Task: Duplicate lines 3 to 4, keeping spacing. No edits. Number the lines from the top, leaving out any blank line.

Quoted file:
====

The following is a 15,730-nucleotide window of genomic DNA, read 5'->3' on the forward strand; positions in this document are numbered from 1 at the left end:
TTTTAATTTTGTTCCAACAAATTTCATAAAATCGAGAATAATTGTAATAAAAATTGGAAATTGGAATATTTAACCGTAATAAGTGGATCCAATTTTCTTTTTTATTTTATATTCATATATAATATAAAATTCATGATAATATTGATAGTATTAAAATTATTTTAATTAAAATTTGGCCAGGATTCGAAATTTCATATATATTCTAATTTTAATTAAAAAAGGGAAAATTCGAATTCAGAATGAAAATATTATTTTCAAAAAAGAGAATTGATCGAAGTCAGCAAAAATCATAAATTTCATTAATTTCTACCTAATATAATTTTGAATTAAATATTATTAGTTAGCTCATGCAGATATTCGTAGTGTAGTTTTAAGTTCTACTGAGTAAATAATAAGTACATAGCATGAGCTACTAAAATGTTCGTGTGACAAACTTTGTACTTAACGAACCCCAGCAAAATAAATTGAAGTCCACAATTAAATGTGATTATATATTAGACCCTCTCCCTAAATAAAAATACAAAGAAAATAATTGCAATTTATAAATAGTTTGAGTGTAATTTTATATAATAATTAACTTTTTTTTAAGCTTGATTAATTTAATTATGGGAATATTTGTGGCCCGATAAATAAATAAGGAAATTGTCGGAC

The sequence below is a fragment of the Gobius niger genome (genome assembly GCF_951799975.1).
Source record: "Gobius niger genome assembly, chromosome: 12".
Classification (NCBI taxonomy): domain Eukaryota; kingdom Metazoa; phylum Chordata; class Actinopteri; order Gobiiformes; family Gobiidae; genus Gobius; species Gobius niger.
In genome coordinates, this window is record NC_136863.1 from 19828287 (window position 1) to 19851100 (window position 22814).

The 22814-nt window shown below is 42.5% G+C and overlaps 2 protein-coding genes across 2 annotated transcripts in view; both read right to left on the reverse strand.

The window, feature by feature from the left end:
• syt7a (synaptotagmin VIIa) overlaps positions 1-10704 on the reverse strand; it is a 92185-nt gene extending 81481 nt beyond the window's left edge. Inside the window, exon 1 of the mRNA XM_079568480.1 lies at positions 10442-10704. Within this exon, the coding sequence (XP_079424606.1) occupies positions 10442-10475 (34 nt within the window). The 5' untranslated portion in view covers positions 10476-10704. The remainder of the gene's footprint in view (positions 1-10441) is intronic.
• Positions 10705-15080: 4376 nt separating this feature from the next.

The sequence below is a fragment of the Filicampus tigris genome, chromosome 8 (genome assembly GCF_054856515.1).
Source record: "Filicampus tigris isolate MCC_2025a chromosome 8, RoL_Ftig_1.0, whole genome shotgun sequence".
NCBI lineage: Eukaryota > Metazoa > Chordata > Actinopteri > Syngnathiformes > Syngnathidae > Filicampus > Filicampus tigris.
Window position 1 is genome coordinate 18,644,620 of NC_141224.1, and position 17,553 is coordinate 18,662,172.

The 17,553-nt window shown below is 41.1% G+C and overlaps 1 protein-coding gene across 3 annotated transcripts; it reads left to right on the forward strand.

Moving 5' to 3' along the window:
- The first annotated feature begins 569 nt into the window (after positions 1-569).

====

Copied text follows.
The sequence below is a fragment of the Gobius niger genome (genome assembly GCF_951799975.1).
Source record: "Gobius niger genome assembly, chromosome: 12".